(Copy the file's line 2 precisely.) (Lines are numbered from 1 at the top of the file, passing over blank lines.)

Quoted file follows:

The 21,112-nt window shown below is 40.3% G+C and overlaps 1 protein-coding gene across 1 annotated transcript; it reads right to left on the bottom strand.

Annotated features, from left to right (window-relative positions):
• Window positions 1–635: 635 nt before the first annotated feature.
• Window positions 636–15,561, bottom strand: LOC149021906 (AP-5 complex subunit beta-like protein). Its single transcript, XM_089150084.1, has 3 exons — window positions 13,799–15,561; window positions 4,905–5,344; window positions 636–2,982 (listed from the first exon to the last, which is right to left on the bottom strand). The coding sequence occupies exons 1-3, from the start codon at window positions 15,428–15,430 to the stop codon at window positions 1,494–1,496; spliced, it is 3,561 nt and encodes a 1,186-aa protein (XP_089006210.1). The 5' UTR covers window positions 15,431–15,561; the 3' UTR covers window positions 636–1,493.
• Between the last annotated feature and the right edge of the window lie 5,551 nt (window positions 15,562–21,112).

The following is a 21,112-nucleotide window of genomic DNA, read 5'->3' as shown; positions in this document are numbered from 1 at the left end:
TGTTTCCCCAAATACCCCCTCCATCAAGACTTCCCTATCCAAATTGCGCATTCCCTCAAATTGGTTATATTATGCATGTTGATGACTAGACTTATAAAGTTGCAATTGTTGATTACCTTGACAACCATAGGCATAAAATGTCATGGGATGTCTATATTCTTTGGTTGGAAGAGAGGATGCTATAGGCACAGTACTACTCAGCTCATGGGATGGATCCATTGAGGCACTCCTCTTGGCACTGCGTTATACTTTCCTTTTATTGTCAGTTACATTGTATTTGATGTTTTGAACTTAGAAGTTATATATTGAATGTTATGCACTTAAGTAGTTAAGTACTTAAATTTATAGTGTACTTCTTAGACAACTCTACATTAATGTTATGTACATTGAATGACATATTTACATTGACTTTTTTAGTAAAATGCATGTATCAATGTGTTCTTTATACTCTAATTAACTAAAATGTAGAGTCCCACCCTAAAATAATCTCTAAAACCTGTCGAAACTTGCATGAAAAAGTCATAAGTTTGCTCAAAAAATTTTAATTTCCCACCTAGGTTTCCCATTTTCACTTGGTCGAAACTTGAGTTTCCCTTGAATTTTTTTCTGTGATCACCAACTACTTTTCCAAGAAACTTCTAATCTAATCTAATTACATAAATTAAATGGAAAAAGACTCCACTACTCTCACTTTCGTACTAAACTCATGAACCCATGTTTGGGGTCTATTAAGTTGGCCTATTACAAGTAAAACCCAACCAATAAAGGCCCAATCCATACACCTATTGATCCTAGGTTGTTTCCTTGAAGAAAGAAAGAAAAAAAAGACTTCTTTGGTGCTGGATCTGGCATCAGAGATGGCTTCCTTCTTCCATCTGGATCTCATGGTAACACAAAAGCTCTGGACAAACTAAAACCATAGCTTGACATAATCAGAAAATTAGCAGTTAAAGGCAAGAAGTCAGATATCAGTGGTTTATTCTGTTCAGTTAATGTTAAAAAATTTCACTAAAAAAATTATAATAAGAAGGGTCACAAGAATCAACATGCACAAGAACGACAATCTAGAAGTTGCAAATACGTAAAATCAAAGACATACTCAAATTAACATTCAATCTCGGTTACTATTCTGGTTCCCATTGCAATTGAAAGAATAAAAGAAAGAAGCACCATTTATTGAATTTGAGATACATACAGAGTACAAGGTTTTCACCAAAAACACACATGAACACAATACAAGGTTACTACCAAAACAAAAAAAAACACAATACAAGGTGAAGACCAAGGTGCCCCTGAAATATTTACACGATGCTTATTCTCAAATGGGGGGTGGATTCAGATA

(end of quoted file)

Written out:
Annotated features, from left to right (window-relative positions):